A few years ago, at the end of the Boston Marathon, an athlete collapsed and died inexplicably.
The ability to finish a marathon race, which is a 42.2km run, is already proof of good physical health. The Boston Marathon is an elite race in which only the absolute best of the best quality. It didn’t make sense that someone at the peak of physical health just died of fatigue.
The medical reason assigned to the death of that athlete was Hyponatremia which is a condition that occurs when the level of sodium in the blood is too low. Symptoms include nausea, headache, confusion, and fatigue – and in some cases death.
On further digging, it came out that she was consuming water at every stop to stay "hydrated". While many professional marathon coaches suggest a hydration strategy, they invariably also mention to not consume too much water.
There are other physicians who suggest something simpler. They say, "The body knows when it needs water. Thirst a clear enough signal that you can’t miss it."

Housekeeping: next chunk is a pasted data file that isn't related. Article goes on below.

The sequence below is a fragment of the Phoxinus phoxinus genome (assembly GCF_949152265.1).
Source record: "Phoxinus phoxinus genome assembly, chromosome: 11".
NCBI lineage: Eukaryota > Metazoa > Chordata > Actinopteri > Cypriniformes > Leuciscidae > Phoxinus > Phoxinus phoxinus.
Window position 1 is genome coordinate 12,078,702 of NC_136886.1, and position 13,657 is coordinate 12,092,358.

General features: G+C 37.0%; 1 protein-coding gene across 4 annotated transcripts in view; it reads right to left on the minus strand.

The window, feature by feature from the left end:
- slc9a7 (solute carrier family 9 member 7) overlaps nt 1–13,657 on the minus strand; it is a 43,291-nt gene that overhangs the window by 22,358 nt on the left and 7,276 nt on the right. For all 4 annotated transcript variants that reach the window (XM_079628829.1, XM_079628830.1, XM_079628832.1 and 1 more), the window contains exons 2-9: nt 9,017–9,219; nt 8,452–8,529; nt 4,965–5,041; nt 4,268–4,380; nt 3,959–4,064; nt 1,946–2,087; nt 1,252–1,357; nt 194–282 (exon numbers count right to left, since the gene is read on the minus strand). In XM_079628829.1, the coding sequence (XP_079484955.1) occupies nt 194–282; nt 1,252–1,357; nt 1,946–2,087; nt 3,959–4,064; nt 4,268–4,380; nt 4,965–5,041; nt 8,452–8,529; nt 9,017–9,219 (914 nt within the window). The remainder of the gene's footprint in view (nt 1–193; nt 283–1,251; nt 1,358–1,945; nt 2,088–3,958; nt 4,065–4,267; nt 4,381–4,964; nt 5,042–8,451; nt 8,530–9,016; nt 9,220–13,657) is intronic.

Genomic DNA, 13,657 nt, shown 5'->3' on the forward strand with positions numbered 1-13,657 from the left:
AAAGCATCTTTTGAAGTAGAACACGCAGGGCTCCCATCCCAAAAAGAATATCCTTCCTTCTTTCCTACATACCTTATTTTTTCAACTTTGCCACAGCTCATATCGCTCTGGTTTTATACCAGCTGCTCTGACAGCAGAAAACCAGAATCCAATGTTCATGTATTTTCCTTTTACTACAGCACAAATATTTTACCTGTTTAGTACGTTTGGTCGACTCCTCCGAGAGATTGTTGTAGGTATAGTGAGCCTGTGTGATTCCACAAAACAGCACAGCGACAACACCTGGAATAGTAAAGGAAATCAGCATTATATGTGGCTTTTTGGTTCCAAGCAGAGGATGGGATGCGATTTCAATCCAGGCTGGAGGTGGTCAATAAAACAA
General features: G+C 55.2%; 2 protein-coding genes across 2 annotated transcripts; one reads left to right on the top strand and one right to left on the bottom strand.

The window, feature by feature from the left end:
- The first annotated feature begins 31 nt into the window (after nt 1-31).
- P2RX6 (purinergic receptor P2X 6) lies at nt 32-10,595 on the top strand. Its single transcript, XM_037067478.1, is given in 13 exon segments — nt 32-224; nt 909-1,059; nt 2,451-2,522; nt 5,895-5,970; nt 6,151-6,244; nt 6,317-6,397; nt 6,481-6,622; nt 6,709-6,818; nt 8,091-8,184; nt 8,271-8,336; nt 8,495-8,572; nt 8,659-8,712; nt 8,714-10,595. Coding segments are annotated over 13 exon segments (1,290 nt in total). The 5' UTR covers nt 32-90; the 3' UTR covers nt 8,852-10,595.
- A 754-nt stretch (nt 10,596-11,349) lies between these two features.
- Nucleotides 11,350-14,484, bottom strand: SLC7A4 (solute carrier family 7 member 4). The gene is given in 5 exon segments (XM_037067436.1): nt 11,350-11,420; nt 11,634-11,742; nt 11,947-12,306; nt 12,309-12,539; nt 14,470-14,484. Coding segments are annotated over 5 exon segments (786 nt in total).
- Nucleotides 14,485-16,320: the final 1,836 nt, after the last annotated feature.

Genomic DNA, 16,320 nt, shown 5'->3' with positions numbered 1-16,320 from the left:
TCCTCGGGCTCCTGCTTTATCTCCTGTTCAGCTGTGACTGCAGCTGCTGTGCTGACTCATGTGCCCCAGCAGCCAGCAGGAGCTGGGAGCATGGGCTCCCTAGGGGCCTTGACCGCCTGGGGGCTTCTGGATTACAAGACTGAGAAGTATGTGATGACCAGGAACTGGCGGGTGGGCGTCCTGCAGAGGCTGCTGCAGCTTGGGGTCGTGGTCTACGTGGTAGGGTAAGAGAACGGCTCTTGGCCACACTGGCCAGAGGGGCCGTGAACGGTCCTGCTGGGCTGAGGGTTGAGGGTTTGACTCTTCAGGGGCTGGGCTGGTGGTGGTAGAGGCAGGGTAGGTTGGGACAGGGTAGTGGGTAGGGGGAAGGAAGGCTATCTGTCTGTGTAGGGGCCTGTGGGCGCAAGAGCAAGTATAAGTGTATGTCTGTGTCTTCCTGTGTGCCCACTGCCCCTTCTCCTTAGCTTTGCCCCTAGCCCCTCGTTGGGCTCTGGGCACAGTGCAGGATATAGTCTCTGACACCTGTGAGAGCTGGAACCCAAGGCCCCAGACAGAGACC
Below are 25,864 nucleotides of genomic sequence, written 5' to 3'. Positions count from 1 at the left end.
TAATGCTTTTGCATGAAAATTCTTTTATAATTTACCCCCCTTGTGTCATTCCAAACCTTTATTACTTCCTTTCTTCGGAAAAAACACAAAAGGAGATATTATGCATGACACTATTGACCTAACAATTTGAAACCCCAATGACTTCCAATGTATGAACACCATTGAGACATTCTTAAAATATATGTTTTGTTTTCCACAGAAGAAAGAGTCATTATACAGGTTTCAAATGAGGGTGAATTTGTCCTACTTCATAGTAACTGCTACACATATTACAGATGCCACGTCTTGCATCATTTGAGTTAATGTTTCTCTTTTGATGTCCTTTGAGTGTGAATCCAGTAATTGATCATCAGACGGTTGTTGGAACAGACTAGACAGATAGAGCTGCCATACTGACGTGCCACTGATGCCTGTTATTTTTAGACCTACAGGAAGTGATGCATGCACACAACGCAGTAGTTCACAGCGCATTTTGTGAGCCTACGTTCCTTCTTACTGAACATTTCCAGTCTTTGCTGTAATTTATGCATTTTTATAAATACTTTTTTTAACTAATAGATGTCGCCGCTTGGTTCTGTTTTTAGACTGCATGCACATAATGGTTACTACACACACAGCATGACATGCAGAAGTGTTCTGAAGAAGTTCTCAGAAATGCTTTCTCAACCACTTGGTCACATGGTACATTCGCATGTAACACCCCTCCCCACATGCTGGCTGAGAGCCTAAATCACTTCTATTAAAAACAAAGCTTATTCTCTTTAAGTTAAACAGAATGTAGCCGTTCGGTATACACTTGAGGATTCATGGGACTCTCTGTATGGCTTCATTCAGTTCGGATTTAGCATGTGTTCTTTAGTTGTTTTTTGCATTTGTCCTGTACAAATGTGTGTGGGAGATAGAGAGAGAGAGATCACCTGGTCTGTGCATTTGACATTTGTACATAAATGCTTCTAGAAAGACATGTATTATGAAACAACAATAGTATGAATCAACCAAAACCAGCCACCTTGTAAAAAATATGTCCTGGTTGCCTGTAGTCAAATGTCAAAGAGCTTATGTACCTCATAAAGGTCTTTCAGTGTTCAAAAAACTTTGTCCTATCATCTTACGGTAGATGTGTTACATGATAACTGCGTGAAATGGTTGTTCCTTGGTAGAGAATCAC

I’m no medical expert, but I like that advice. Drink only when you’re thirsty. Even the life-giving substance called water can literally kill you in excess.
I have two suggestions based on the lessons to learn from this story:
1. When you’re doing training sessions, replace the word "water" with "questions/opinions" you ask from your participants. Sure questions are good and even necessary in moderation. Overdoing the "facilitative" approach will kill the impact of your session.
2. In the second analogy, look at all the available free or low cost "knowledge/training" as "water". Once again, it is necessary to grow your business when used in moderation. Spending too much time on just learning new skills is going to kill your business opportunities as well.
Use this metaphor when you are approaching either training sessions or your business growth.
Water is good. Drink it when you’re thirsty. Don’t consume too much water.